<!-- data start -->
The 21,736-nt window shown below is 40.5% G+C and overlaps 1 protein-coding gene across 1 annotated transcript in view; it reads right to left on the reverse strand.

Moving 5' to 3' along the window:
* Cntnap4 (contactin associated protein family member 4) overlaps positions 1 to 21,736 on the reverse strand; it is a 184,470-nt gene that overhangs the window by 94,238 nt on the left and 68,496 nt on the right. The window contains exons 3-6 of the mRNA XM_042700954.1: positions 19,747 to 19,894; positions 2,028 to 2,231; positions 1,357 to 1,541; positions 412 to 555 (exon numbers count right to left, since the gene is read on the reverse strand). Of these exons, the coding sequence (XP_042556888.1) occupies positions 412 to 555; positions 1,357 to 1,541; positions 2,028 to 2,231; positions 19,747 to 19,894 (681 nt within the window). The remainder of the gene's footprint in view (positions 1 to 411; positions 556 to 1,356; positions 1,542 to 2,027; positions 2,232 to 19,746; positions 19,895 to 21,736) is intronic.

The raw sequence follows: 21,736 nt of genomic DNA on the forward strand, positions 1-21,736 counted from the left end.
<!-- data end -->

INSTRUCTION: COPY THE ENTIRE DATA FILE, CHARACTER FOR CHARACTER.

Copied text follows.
The 21,736-nt window shown below is 40.5% G+C and overlaps 1 protein-coding gene across 1 annotated transcript in view; it reads right to left on the reverse strand.

Moving 5' to 3' along the window:
* Cntnap4 (contactin associated protein family member 4) overlaps positions 1 to 21,736 on the reverse strand; it is a 184,470-nt gene that overhangs the window by 94,238 nt on the left and 68,496 nt on the right. The window contains exons 3-6 of the mRNA XM_042700954.1: positions 19,747 to 19,894; positions 2,028 to 2,231; positions 1,357 to 1,541; positions 412 to 555 (exon numbers count right to left, since the gene is read on the reverse strand). Of these exons, the coding sequence (XP_042556888.1) occupies positions 412 to 555; positions 1,357 to 1,541; positions 2,028 to 2,231; positions 19,747 to 19,894 (681 nt within the window). The remainder of the gene's footprint in view (positions 1 to 411; positions 556 to 1,356; positions 1,542 to 2,027; positions 2,232 to 19,746; positions 19,895 to 21,736) is intronic.

The raw sequence follows: 21,736 nt of genomic DNA on the forward strand, positions 1-21,736 counted from the left end.